February 27, 2023

Get to Know Annuals & Perennials Food

Meet the newest addition to the True Organic Plant Food lineup: our Organic Annuals & Perennials Food! We’re excited to answer some common questions about this new granular blend.

As usual, whenever we talk about soil science, we get some expert help from our R&D Agronomist and plant doctor, Dr. Margaret McCoy, PhD — the coolest homesteading viticulturist in the PNW! Read more about Margaret and the rest of our rockstar R&D and science team in last month’s blog.

How is the Annuals & Perennials Food different from other True Organic plant foods?

This uniquely crafted blend is higher in phosphorus and potassium (relative to nitrogen). Phosphorus and potassium encourage flower growth (reproductive growth) over vegetative growth. A more generalized food like our All-Purpose Plant Food has more nitrogen to encourage more vegetative growth. But when you plant flowers, you want blooms! Specifically, you want to see more blooms than stems or greenery. Raising a sturdy plant is important for getting prolific, healthy blooms.

Phosphorus ensures that the energy taken in by the plant is moved into roots for development and growth, as well as for flowering.

The increased potassium is good for establishing strong shoots and roots at the cellular level, so that the plants can pull up lots of nutrients. This is especially important for perennials, since they are long-lasting garden additions that hold up lots of beautiful blooms (hopefully)! Potassium in the form of soluble potash can also contribute to increased size of blooms.

Let’s look at the premium ingredients used in this blend. What are they and how does each contribute to plant and soil health? 

Shrimp Shell Meal and Crab Shell Meal: These both contain high proportions of chitin, a nitrogen-rich amino sugar that triggers an immune response in plants — so it helps suppress soil-borne diseases. Shells also contain calcium and magnesium. Calcium increases cell wall strength and helps reduce the likelihood of things like blossom end rot; magnesium is key to a plant’s ability to absorb sunlight because it’s an essential part of chlorophyll.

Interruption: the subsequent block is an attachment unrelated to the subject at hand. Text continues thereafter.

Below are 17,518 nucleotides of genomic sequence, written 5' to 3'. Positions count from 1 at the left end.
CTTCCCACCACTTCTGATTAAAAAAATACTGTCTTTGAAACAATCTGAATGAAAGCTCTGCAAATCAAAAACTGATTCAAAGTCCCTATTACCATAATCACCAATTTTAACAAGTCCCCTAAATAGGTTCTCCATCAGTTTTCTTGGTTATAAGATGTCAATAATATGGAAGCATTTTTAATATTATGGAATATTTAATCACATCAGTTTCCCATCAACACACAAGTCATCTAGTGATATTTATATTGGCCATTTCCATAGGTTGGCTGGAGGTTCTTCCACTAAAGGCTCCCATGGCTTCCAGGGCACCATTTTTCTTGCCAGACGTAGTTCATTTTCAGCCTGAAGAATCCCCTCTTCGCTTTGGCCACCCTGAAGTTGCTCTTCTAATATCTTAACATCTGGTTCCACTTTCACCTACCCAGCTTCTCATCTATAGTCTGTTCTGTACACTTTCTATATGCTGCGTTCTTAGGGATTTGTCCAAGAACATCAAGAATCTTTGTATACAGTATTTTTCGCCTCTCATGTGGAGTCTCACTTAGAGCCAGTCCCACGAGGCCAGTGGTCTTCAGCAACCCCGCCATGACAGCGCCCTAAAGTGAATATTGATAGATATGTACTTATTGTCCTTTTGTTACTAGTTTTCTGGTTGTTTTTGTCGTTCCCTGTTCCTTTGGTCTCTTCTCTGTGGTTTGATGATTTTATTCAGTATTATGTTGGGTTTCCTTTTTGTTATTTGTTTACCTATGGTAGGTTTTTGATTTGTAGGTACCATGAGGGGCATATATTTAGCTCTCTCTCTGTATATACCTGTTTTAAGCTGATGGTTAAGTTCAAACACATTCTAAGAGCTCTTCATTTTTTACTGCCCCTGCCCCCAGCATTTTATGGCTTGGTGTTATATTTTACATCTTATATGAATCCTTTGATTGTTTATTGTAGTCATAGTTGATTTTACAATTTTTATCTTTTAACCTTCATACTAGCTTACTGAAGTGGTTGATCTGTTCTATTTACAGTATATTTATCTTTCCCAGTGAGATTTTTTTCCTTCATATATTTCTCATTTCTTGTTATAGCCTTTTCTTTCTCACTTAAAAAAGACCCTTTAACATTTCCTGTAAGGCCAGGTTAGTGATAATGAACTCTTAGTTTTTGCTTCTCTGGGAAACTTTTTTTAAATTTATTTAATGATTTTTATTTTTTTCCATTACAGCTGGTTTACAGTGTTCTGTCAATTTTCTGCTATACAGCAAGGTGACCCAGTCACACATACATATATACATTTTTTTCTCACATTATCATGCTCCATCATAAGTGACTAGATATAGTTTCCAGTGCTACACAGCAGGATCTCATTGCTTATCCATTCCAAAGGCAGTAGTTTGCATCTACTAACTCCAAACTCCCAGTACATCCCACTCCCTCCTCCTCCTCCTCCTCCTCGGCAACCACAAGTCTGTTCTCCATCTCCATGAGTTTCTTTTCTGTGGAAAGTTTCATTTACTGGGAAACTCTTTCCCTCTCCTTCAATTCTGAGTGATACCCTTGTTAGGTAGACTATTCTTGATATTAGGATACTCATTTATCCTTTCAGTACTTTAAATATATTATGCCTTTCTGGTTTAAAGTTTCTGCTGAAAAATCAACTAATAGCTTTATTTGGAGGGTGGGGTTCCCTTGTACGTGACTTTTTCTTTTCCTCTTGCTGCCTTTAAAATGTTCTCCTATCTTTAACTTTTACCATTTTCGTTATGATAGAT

These two ingredients also tend to break down quicker than bone meal. 

Poultry Manure: While many kinds of manure can make a great base for granular fertilizers, poultry manure is widely used in gardening and agriculture because it tends to be higher than other animal manures in the nutrients that plants most need. Of course, it’s also a good source of organic matter. Our poultry manure comes from organically fed birds and passes through the most rigorous food safety-certified protocol possible, so this organic goodness is ready to nourish plants and soil.

Soybean Meal: Typically high in nitrogen and low in phosphorus and potassium, this plant-based fertilizer component is slow-release. That means it can feed the plant over the growing season in small increments. It’s good to note that microorganisms will break this material down easiest during warm, wet weather (or when you consistently water during warm weather).  

What home garden plants is Annual & Perennial Food best for? 

perennial flowersIt’s a good choice for any long-term planting like herbs, perennials, and flowers that tend to be leggy. It’s also great when you want to give plants a healthy dose of phosphorus and/or potassium during the growing season. These plants may have plenty of nitrogen with good vegetative growth, but adding phosphorus and potassium can improve roots, strength, and flowers.

Any plants that should NOT get any Annual & Perennial Food?

Annual & Perennial Food isn’t aimed at heavy nitrogen feeders (like tomatoes, corn, peppers, etc.). You can use Annual & Perennial Food as a timed application to help boost blooms or fruit in things like peppers and tomatoes, but it shouldn’t be your primary source of fertilizer.

Margaret’s top tips:margaret mccoy

  • Remember to keep the soil moist to help the fertilizer break down for plant uptake by soil microorganisms, but not so wet that roots begin to rot!
  • Over-applying will not always get bigger or better results! 
  • If you grow the same plants in the same place every year, try to change it up so that you can replenish the nutrients removed by those plants. 
  • You can also amend the soil by adding compost or other organic material in the fall when you remove that season’s plants. This gives you a leg up when you plant the following season. 
  • Fertilizing perennials is different from what you might be used to with annuals. Take time to research your plants so you always have the best blooms on the block. Flower show winners! I mean, is it really gardening if you don’t brag about your crops?! (Not that we’re competitive over here or anything…)

Happy gardening!

annuals perennials blog